Salem Street Lot Expansion Project to Add 57 Spaces
By Ed Brennen
Parking at University Crossing
is about to become much more plentiful — and a lot more green.
Expansion of the Salem Street lot, the primary visitor parking lot for those doing business at University Crossing, is underway and expected to be completed by late August.
When finished, the Salem Street lot will have 141 parking spaces, 57 more than the previous configuration. The lot will also gain some curb appeal with the addition of two dozen new trees and a widened “buffer” area of landscaping along Pawtucket and Salem streets.
“This project has allowed us to not only increase parking in a high-profile area,” says Facilities Management
Project Manager Dirk van Luling, “but also to add several landscaped areas to really beautify the sheets of asphalt.”
When combined with the Pawtucket Street meter lot’s 51 short-term parking spaces, the Fletcher Street lot’s 184 staff spaces and the Merrimack Street lot’s 14 handicap spaces, there will be 390 total parking spaces for University Crossing — an increase of 107 since fall 2014.
“With this expansion we’re going to be in great shape,” says Director of Administrative and Office Services Thomas Miliano
, who notes that the meter lot has been “wildly popular” since opening in January. “Most of the day-to-day activity taking place in the building will be accommodated in some fashion by these lots.”
Just a phase
The project, which was made possible by the university’s purchase of properties on Dane and Fletcher streets, is divided into two phases. Phase 1, which is underway, involves creating a new section of parking on the purchased property. On July 24, the existing Salem Street lot parking spaces are scheduled to be temporarily re-located to the new spots, which will allow for Phase 2 to begin — the beautification of the original parking area.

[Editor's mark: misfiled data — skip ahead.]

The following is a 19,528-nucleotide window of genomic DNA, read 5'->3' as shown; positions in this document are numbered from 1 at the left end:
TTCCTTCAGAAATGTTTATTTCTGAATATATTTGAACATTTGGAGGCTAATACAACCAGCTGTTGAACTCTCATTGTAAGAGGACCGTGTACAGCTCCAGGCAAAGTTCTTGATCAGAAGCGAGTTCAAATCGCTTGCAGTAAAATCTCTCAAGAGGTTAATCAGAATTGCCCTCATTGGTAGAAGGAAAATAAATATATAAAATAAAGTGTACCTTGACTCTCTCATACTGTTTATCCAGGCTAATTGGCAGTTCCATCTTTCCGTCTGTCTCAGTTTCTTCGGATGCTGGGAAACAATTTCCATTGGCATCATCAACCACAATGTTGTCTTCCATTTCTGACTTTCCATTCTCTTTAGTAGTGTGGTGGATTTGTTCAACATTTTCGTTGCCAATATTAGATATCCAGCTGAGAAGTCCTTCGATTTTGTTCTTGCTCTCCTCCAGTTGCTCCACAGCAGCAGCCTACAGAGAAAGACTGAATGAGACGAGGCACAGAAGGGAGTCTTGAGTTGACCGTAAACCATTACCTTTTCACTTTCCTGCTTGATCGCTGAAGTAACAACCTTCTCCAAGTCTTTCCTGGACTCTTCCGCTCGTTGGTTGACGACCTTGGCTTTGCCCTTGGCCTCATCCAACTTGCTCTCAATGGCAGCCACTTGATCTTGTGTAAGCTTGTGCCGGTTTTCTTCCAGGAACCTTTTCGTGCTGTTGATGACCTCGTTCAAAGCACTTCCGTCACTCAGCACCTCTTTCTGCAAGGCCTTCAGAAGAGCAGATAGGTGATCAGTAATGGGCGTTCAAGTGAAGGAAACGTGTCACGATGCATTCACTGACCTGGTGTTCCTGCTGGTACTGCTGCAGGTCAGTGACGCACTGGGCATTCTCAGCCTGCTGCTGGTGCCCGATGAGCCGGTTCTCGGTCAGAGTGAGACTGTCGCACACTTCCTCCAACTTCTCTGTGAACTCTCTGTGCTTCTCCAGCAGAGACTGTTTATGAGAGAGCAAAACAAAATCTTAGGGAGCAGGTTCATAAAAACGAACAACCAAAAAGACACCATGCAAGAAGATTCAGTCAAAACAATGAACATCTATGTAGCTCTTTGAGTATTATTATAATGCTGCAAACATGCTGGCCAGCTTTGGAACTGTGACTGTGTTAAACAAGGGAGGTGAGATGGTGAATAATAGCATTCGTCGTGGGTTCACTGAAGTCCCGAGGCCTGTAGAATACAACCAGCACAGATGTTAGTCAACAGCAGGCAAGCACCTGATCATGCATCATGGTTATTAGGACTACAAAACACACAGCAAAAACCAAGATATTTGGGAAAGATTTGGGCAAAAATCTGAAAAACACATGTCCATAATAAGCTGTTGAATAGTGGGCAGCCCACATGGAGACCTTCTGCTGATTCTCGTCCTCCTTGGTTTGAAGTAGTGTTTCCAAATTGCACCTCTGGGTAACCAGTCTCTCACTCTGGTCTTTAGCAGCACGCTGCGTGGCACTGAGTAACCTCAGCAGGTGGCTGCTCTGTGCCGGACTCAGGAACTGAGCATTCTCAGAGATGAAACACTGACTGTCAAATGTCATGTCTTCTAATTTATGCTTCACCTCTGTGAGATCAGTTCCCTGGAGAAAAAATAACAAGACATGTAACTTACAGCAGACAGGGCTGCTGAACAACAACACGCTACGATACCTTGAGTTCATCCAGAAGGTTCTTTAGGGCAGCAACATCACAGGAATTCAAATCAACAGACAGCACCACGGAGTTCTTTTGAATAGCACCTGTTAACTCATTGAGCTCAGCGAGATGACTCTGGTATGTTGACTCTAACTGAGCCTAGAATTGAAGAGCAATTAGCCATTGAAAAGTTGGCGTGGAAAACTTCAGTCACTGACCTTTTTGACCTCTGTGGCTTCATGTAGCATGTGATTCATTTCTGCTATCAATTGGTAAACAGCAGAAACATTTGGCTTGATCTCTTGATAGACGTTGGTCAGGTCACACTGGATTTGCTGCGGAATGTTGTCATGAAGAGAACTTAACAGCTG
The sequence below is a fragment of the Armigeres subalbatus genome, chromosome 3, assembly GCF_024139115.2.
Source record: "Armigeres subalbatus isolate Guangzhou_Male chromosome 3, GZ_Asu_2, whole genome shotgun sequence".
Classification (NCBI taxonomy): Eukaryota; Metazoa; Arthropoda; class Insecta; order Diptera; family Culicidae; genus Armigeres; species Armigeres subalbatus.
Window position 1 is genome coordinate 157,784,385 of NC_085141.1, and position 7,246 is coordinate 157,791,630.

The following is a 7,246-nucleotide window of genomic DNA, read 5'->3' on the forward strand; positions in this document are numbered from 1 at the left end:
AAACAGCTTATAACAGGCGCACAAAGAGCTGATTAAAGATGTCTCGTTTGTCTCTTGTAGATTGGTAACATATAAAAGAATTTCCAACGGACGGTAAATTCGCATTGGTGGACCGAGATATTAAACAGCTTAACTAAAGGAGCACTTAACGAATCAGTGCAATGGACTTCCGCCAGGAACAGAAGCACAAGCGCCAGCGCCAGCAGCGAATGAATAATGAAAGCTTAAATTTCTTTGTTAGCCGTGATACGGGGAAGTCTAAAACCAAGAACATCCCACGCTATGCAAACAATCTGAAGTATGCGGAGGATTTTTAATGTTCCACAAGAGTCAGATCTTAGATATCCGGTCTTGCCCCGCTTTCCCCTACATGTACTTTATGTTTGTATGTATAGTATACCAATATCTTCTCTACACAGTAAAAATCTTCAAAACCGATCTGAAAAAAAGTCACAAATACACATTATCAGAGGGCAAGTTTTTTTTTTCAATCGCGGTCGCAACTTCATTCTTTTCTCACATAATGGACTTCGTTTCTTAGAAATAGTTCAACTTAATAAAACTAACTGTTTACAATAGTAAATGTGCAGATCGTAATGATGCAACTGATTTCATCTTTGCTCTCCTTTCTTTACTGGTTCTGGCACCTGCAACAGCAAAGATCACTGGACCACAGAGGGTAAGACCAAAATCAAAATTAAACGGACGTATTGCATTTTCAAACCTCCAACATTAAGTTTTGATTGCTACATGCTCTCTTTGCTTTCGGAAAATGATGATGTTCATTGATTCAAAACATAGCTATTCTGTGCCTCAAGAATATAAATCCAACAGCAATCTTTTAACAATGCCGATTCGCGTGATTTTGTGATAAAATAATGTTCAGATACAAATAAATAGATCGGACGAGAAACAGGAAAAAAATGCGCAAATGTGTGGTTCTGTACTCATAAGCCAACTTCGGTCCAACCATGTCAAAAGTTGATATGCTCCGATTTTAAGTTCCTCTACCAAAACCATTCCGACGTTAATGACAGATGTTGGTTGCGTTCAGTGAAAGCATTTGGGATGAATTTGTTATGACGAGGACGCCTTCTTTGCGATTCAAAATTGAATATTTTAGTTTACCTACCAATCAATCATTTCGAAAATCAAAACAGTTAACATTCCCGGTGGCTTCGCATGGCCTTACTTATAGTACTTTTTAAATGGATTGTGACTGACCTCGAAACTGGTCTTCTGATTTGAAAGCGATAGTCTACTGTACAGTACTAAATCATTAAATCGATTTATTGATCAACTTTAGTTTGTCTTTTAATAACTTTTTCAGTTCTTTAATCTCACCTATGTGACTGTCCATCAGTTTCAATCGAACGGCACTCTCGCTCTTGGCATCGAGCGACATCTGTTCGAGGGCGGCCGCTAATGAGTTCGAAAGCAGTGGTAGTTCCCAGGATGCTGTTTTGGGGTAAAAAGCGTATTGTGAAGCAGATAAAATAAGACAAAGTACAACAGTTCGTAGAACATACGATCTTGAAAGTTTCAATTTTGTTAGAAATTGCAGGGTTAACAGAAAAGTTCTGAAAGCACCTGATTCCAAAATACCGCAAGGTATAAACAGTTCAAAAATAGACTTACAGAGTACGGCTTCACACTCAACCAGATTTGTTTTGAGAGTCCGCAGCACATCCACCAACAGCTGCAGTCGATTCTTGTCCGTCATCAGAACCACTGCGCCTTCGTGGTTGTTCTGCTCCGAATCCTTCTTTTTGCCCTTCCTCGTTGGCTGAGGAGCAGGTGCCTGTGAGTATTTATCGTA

The current entrance to the Salem Street lot will be closed during Phase 2 of the project, temporarily replaced by a new entrance off of Dane Street. “University Crossing visitors and staff entering the lot will be coming down Fletcher Street to Dane Street for the time being,” van Luling says.
Once the project is complete, the primary visitor’s entrance will return to Salem Street while faculty and staff with card access may use the new Dane Street entrance. Additionally, a second exit will be added to the Fletcher Street lot, giving staff the option to leave as before toward Salem Street or now more directly to Fletcher Street.
The project also calls for widened pedestrian crosswalks with flashing signals at two locations on Salem Street — one from the Salem Street parking lot entrance and another from the bus loop. The city of Lowell has also installed brighter streetlights along Salem Street.
Road work ahead
The parking lot expansion coincides with the city of Lowell’s sewer separation project taking place in the Acre neighborhood this summer. The federally mandated project will create a separate storm drainage system running parallel to the existing sewer line, thereby diverting rainwater from the city’s overwhelmed sewage treatment plant.
It will also create some short-term traffic changes and road closures in the area from late July into August — disruptions that are scheduled to be complete well before the fall semester begins.
“It’s all very well coordinated,” van Luling says. “We’ve been working closely with the building leadership, including orientation and admissions groups, throughout the spring to make sure their needs are accommodated. We also meet with the city’s project team daily to assure timely sharing of information. Communication is key.
“But one of nice aspects of city’s sewer separation project is that they are going to rebuild the entire length of Dane Street,” van Luling adds. “The street will be re-graded and completely repaved and new sidewalks will be installed. Aesthetically, it really is going to be much nicer for our visitors and staff.”
Miliano and van Luling credited the work of Adam Baacke
, director of campus planning and development, for making the project possible through the timely acquisition of properties adjacent to University Crossing, advocating for the “cityscape” landscape concept and working closely with city officials to assure proposed pedestrian safety and vehicular traffic enhancements were implemented.